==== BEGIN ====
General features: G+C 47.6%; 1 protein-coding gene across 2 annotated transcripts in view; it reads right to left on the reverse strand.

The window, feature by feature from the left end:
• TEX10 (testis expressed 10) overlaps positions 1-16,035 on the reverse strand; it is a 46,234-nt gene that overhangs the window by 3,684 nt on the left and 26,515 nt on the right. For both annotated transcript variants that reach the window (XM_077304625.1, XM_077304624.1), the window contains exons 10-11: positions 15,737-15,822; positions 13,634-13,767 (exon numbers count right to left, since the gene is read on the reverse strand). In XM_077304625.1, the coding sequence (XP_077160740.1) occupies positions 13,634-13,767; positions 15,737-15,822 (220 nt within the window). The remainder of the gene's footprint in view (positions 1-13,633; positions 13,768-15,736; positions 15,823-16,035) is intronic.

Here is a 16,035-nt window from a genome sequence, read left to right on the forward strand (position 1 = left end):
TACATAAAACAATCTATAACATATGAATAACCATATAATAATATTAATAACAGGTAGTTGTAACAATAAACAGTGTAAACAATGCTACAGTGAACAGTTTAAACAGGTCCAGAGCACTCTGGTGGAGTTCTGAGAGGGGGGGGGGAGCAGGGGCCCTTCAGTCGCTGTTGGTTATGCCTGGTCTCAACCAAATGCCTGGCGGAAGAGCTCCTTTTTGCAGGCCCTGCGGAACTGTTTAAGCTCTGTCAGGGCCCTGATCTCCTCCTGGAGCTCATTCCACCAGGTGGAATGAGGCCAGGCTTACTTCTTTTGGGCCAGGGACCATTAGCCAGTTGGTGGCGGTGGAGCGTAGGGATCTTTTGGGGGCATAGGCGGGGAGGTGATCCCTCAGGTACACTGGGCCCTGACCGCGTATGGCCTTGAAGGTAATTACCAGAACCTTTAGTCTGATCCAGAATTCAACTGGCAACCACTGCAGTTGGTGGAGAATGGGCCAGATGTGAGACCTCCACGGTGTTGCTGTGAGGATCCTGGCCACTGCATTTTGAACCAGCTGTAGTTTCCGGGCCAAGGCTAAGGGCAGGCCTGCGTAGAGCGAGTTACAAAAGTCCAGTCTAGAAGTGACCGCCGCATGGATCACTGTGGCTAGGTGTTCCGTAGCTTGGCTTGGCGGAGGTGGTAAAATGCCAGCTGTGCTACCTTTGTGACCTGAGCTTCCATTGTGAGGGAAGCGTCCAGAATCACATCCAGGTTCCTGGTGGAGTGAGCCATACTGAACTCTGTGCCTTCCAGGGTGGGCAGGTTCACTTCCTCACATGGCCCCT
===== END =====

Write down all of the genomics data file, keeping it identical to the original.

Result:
General features: G+C 47.6%; 1 protein-coding gene across 2 annotated transcripts in view; it reads right to left on the reverse strand.

The window, feature by feature from the left end:
• TEX10 (testis expressed 10) overlaps positions 1-16,035 on the reverse strand; it is a 46,234-nt gene that overhangs the window by 3,684 nt on the left and 26,515 nt on the right. For both annotated transcript variants that reach the window (XM_077304625.1, XM_077304624.1), the window contains exons 10-11: positions 15,737-15,822; positions 13,634-13,767 (exon numbers count right to left, since the gene is read on the reverse strand). In XM_077304625.1, the coding sequence (XP_077160740.1) occupies positions 13,634-13,767; positions 15,737-15,822 (220 nt within the window). The remainder of the gene's footprint in view (positions 1-13,633; positions 13,768-15,736; positions 15,823-16,035) is intronic.

Here is a 16,035-nt window from a genome sequence, read left to right on the forward strand (position 1 = left end):
TACATAAAACAATCTATAACATATGAATAACCATATAATAATATTAATAACAGGTAGTTGTAACAATAAACAGTGTAAACAATGCTACAGTGAACAGTTTAAACAGGTCCAGAGCACTCTGGTGGAGTTCTGAGAGGGGGGGGGGAGCAGGGGCCCTTCAGTCGCTGTTGGTTATGCCTGGTCTCAACCAAATGCCTGGCGGAAGAGCTCCTTTTTGCAGGCCCTGCGGAACTGTTTAAGCTCTGTCAGGGCCCTGATCTCCTCCTGGAGCTCATTCCACCAGGTGGAATGAGGCCAGGCTTACTTCTTTTGGGCCAGGGACCATTAGCCAGTTGGTGGCGGTGGAGCGTAGGGATCTTTTGGGGGCATAGGCGGGGAGGTGATCCCTCAGGTACACTGGGCCCTGACCGCGTATGGCCTTGAAGGTAATTACCAGAACCTTTAGTCTGATCCAGAATTCAACTGGCAACCACTGCAGTTGGTGGAGAATGGGCCAGATGTGAGACCTCCACGGTGTTGCTGTGAGGATCCTGGCCACTGCATTTTGAACCAGCTGTAGTTTCCGGGCCAAGGCTAAGGGCAGGCCTGCGTAGAGCGAGTTACAAAAGTCCAGTCTAGAAGTGACCGCCGCATGGATCACTGTGGCTAGGTGTTCCGTAGCTTGGCTTGGCGGAGGTGGTAAAATGCCAGCTGTGCTACCTTTGTGACCTGAGCTTCCATTGTGAGGGAAGCGTCCAGAATCACATCCAGGTTCCTGGTGGAGTGAGCCATACTGAACTCTGTGCCTTCCAGGGTGGGCAGGTTCACTTCCTCACATGGCCCCT